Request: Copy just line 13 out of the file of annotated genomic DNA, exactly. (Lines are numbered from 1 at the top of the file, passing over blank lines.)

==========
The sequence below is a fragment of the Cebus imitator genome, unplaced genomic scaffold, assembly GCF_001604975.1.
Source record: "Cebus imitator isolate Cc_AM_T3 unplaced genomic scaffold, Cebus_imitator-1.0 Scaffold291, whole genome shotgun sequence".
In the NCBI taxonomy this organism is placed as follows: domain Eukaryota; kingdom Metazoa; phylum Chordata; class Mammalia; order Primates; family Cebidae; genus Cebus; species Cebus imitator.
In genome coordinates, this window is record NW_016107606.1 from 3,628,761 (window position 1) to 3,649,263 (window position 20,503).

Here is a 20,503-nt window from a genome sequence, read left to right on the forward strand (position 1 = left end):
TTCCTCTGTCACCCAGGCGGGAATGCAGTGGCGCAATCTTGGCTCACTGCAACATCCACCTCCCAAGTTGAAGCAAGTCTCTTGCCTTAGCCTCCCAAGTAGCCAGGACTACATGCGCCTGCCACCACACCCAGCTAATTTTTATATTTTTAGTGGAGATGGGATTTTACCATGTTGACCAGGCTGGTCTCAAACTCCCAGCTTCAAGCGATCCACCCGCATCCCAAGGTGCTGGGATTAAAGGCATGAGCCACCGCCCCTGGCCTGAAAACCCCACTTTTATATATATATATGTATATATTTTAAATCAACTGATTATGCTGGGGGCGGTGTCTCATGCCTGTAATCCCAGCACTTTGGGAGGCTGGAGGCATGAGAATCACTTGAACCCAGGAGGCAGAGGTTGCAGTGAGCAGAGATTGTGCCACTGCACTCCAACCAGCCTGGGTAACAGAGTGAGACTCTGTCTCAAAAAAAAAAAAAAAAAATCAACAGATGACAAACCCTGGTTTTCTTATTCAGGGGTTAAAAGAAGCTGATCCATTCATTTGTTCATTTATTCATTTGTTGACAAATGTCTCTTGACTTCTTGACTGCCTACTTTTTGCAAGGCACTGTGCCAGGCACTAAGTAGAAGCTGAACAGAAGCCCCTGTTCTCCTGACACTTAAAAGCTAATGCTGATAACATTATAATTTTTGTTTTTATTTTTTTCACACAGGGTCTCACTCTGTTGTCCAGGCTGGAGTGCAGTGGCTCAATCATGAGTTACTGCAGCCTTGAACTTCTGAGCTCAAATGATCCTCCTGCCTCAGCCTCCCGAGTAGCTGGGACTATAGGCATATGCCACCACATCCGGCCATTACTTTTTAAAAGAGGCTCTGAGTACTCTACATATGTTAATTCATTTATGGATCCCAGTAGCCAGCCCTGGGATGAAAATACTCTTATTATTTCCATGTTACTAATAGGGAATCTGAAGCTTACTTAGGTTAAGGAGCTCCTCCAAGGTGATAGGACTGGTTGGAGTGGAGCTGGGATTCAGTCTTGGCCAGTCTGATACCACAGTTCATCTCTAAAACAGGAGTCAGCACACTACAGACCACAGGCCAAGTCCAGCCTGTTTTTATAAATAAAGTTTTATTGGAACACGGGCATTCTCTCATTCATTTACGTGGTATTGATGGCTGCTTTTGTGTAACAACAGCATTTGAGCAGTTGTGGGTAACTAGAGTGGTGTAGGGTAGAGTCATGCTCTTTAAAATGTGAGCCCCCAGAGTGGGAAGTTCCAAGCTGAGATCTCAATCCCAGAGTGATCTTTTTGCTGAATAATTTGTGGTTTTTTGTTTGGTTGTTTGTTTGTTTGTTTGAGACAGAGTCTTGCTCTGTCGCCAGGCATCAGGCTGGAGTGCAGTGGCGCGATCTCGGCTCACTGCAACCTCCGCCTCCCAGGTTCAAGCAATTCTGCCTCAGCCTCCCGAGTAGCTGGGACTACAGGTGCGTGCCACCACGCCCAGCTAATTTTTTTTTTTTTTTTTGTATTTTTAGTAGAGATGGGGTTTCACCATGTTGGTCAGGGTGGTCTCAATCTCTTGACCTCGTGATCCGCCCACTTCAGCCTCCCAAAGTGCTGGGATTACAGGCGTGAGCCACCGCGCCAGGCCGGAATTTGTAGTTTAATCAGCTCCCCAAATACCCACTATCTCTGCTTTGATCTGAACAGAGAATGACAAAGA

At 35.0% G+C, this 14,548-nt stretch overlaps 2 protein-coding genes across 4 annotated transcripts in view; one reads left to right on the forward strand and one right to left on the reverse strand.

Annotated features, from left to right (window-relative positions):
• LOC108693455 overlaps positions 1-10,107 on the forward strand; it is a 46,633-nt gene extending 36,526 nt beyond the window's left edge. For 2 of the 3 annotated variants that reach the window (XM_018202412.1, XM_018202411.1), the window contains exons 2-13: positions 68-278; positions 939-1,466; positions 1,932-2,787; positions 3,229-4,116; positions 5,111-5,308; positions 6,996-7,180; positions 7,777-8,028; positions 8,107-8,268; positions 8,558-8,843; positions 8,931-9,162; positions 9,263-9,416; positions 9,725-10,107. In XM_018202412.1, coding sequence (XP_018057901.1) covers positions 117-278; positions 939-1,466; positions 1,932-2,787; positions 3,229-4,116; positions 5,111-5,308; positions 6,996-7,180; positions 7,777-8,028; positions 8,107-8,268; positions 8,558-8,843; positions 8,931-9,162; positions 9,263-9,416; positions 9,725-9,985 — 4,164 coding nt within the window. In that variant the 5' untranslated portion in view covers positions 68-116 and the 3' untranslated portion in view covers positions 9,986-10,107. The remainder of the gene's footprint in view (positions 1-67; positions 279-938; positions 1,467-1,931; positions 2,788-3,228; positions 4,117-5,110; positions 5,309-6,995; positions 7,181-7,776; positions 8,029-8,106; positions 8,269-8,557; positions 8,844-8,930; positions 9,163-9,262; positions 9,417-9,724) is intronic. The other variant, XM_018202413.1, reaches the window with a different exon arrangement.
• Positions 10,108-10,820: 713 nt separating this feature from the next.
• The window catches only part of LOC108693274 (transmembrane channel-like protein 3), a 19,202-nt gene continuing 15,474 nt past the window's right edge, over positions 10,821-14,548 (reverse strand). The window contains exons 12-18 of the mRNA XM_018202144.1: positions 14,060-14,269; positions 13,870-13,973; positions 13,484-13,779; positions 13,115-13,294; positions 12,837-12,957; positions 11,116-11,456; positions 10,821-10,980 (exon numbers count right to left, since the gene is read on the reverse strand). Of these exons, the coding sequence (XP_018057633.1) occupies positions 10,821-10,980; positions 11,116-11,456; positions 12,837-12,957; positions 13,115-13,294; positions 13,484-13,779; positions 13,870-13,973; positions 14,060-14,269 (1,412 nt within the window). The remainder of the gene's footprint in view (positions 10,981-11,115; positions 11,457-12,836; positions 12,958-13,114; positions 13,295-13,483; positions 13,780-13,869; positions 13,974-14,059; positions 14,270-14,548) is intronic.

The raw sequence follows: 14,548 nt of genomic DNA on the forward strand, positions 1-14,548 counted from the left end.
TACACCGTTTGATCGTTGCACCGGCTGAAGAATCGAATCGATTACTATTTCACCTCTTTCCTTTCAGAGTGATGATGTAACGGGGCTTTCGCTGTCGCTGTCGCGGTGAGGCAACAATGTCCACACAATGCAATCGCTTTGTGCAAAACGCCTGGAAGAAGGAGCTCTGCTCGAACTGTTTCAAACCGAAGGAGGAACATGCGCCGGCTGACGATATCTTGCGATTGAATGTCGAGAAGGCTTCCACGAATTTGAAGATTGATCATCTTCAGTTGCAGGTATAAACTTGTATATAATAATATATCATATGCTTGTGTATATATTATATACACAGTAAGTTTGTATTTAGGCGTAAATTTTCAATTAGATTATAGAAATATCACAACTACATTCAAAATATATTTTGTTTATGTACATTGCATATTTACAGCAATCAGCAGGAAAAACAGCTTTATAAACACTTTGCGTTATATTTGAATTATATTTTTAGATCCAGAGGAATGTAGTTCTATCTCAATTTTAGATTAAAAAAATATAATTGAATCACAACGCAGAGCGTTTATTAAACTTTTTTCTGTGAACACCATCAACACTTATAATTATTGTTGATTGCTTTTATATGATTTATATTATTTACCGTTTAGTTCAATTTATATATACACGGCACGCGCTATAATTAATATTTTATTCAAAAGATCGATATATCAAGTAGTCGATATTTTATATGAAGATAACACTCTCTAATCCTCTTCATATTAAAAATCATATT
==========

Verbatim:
TACACCGTTTGATCGTTGCACCGGCTGAAGAATCGAATCGATTACTATTTCACCTCTTTCCTTTCAGAGTGATGATGTAACGGGGCTTTCGCTGTCGCTGTCGCGGTGAGGCAACAATGTCCACACAATGCAATCGCTTTGTGCAAAACGCCTGGAAGAAGGAGCTCTGCTCGAACTGTTTCAAACCGAAGGAGGAACATGCGCCGGCTGACGATATCTTGCGATTGAATGTCGAGAAGGCTTCCACGAATTTGAAGATTGATCATCTTCAGTTGCAGGTATAAACTTGTATATAATAATATATCATATGCTTGTGTATATATTATATACACAGTAAGTTTGTATTTAGGCGTAAATTTTCAATTAGATTATAGAAATATCACAACTACATTCAAAATATATTTTGTTTATGTACATTGCATATTTACAGCAATCAGCAGGAAAAACAGCTTTATAAACACTTTGCGTTATATTTGAATTATATTTTTAGATCCAGAGGAATGTAGTTCTATCTCAATTTTAGATTAAAAAAATATAATTGAATCACAACGCAGAGCGTTTATTAAACTTTTTTCTGTGAACACCATCAACACTTATAATTATTGTTGATTGCTTTTATATGATTTATATTATTTACCGTTTAGTTCAATTTATATATACACGGCACGCGCTATAATTAATATTTTATTCAAAAGATCGATATATCAAGTAGTCGATATTTTATATGAAGATAACACTCTCTAATCCTCTTCATATTAAAAATCATATT